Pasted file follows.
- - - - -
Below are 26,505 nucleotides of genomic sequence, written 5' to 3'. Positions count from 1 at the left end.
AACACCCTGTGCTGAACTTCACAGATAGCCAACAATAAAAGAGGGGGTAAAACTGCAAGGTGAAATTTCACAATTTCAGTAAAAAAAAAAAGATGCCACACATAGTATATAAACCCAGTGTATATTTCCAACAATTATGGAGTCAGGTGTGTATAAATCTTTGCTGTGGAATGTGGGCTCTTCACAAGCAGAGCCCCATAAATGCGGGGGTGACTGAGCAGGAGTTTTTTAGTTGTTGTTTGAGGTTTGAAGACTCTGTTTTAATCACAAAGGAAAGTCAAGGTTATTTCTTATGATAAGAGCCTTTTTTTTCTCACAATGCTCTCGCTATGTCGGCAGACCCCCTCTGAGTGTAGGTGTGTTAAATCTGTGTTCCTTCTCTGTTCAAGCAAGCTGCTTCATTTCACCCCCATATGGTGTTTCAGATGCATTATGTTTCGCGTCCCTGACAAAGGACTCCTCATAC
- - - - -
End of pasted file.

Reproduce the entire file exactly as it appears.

Below are 26,505 nucleotides of genomic sequence, written 5' to 3'. Positions count from 1 at the left end.
AACACCCTGTGCTGAACTTCACAGATAGCCAACAATAAAAGAGGGGGTAAAACTGCAAGGTGAAATTTCACAATTTCAGTAAAAAAAAAAAGATGCCACACATAGTATATAAACCCAGTGTATATTTCCAACAATTATGGAGTCAGGTGTGTATAAATCTTTGCTGTGGAATGTGGGCTCTTCACAAGCAGAGCCCCATAAATGCGGGGGTGACTGAGCAGGAGTTTTTTAGTTGTTGTTTGAGGTTTGAAGACTCTGTTTTAATCACAAAGGAAAGTCAAGGTTATTTCTTATGATAAGAGCCTTTTTTTTCTCACAATGCTCTCGCTATGTCGGCAGACCCCCTCTGAGTGTAGGTGTGTTAAATCTGTGTTCCTTCTCTGTTCAAGCAAGCTGCTTCATTTCACCCCCATATGGTGTTTCAGATGCATTATGTTTCGCGTCCCTGACAAAGGACTCCTCATAC